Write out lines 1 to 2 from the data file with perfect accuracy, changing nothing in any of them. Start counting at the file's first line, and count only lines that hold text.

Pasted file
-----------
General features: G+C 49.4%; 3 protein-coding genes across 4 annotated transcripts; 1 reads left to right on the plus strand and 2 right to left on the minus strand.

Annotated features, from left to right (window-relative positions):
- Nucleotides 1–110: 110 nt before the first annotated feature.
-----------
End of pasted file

General features: G+C 49.4%; 3 protein-coding genes across 4 annotated transcripts; 1 reads left to right on the plus strand and 2 right to left on the minus strand.

Annotated features, from left to right (window-relative positions):